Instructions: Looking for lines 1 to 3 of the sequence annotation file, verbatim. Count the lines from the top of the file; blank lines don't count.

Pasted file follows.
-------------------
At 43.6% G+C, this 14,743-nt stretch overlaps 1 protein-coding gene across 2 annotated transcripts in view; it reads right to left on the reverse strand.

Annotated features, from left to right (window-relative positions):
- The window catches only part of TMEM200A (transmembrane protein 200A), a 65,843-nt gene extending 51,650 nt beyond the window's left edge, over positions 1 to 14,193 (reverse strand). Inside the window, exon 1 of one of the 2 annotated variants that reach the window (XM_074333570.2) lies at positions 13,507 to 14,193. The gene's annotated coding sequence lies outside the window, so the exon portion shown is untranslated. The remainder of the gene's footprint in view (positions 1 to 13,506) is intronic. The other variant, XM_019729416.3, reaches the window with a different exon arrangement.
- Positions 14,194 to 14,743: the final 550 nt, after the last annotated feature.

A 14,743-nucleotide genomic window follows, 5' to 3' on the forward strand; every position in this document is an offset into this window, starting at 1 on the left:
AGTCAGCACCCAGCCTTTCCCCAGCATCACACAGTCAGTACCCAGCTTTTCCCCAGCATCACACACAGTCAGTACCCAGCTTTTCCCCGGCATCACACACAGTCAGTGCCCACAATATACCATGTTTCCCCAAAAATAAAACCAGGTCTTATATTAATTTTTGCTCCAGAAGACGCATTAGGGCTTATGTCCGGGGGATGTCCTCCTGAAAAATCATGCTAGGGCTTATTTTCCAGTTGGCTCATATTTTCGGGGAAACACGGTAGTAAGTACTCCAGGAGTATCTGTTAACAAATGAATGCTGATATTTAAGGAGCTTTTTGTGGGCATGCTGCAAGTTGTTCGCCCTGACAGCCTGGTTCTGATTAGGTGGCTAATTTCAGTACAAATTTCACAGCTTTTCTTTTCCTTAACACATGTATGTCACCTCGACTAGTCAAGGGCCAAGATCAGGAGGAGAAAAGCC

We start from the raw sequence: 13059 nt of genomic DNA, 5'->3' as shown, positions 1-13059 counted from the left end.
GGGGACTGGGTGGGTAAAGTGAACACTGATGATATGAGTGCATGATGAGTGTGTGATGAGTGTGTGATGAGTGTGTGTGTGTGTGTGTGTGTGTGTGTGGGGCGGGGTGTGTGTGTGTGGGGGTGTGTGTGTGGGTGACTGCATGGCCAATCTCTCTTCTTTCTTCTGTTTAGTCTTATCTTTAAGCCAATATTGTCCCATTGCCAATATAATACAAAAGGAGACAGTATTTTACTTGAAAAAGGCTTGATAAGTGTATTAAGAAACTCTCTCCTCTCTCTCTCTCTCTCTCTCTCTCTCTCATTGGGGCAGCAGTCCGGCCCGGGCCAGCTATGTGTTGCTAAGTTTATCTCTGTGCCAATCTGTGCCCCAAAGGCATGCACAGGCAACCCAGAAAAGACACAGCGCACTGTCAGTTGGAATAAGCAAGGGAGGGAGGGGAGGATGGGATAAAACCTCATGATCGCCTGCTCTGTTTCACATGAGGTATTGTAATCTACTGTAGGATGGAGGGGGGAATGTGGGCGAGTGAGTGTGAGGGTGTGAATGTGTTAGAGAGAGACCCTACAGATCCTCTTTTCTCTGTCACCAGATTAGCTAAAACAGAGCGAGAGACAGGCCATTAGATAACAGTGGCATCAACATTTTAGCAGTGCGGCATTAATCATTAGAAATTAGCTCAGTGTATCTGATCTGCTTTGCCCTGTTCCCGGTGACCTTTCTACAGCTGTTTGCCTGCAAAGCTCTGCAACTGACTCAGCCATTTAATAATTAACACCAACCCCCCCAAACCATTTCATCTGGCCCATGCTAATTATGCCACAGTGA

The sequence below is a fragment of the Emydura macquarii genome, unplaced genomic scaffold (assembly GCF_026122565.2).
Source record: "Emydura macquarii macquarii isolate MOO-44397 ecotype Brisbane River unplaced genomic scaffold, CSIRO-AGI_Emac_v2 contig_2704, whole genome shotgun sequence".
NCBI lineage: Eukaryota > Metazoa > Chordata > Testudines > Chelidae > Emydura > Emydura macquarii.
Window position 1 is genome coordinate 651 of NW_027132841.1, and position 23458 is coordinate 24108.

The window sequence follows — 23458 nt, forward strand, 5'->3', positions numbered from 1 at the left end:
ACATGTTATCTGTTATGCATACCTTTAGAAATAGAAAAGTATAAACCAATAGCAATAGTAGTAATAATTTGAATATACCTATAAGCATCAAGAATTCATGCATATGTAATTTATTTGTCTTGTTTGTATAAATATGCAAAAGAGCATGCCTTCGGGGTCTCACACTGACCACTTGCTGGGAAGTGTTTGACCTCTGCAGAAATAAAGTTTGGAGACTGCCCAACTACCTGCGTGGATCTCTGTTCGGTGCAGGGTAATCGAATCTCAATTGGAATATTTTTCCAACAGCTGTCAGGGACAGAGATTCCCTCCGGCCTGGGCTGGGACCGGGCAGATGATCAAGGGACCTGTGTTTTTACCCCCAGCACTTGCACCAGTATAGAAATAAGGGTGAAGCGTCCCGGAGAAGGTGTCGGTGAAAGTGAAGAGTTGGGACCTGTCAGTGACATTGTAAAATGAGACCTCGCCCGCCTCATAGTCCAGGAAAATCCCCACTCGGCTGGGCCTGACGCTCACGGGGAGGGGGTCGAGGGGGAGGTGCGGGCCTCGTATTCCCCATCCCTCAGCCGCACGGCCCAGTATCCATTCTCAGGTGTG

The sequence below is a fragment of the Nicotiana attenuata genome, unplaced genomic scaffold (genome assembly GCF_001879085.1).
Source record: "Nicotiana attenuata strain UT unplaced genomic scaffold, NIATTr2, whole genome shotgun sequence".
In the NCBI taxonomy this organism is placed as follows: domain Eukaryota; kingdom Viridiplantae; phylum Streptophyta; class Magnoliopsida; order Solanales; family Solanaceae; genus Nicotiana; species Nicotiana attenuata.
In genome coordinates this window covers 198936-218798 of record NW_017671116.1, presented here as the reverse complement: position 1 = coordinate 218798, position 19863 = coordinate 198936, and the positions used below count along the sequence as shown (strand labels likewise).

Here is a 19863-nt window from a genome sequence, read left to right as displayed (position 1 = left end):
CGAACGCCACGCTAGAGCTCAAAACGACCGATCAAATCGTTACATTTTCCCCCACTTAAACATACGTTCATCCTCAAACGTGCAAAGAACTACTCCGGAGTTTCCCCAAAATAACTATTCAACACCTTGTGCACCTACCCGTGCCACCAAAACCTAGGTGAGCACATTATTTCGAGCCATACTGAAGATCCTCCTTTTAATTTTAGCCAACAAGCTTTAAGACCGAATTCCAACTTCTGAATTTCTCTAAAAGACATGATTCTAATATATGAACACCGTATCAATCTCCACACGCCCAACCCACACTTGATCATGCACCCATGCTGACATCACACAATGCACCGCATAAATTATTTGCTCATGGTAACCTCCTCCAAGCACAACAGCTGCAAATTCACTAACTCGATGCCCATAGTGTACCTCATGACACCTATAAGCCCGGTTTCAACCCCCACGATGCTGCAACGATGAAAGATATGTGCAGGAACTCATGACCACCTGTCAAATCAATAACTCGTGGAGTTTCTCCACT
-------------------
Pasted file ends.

At 43.6% G+C, this 14,743-nt stretch overlaps 1 protein-coding gene across 2 annotated transcripts in view; it reads right to left on the reverse strand.

Annotated features, from left to right (window-relative positions):
- The window catches only part of TMEM200A (transmembrane protein 200A), a 65,843-nt gene extending 51,650 nt beyond the window's left edge, over positions 1 to 14,193 (reverse strand). Inside the window, exon 1 of one of the 2 annotated variants that reach the window (XM_074333570.2) lies at positions 13,507 to 14,193. The gene's annotated coding sequence lies outside the window, so the exon portion shown is untranslated. The remainder of the gene's footprint in view (positions 1 to 13,506) is intronic. The other variant, XM_019729416.3, reaches the window with a different exon arrangement.